James A. Rawley Prize
The James A. Rawley Prize in Atlantic History was created in 1998 in accordance with the terms of a gift from James A. Rawley, Carl Adolph Happold Professor of History Emeritus at the University of Nebraska at Lincoln. It is offered annually to recognize outstanding historical writing that explores aspects of integration of Atlantic worlds before the 20th century. The general rules for submission are:
- Only books of a high scholarly and literary merit will be considered. Research accuracy and originality are also important factors in the evaluation of the books.
- Books with an imprint of 2013 are eligible for the 2014 award.
- Nominators must complete the online Data Collection Form for each book submitted.
- One copy of each entry must be sent to each of the following committee members and clearly labeled “Rawley Prize Entry.” Electronic copies may be sent to committee members who have indicated they will accept them.
Please Note: Entries must be postmarked or transmitted by May 15, 2014, to be eligible for the 2014 competition. Entries will not be returned. Recipients will be announced at the January 2-5, 2015, AHA annual meeting in New York City.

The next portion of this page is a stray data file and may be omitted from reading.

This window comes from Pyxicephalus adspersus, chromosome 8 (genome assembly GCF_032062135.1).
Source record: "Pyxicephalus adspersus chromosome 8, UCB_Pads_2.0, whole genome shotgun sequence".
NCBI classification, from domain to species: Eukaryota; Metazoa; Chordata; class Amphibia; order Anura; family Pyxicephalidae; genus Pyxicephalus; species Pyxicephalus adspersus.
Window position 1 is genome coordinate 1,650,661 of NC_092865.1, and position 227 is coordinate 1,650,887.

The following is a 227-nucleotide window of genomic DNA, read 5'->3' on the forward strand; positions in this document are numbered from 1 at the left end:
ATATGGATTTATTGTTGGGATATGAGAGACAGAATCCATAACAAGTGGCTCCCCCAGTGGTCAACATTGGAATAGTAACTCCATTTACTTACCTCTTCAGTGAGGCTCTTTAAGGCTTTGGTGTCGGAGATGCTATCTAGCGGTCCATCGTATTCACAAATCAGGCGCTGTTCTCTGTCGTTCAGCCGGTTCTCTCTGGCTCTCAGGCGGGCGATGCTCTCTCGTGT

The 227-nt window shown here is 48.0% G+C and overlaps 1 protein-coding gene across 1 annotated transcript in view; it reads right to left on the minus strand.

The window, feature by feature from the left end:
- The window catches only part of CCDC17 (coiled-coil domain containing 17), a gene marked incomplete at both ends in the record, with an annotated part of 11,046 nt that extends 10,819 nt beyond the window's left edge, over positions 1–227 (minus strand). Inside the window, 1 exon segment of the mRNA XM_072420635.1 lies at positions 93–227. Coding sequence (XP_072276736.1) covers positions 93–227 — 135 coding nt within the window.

For questions, please contact the Prize Administrator, or call 202-544-2422.
Contact Information for Committee Members
Send one copy to each committee member and complete the Data Collection Form.
|Matt D. Childs||Willem Klooster||Sarah Knott|
|209 E. Nottingham Rd.||Clark Univ.||Indiana Univ.|
|Columbia, SC 29210||Dept. of History||Dept. of History|
|950 Main St.||1020 E. Kirkwood Ave.|
|Worcester, MA 01610-1477||Ballantine Hall 742|
|Bloomington, IN 47405-7103|
2013 Rawley Prize
W. Jeffrey Bolster, Univ. of New Hampshire
The Mortal Sea: Fishing the Atlantic in the Age of Sail (Belknap Press of Harvard Univ. Press)
The Mortal Sea hits readers with the saline smack of the ocean, providing the most Atlantic of Atlantic histories, at once fascinating and deeply troubling. Lucid, penetrating, relentless, this book trawls deep historical research to expose the history of Atlantic fishing and its consequences. Demonstrating powerfully the costs of oceanic exploitation, it is a work of surpassing historical and contemporary importance, making us all mindful of the price paid for “changes in the sea.”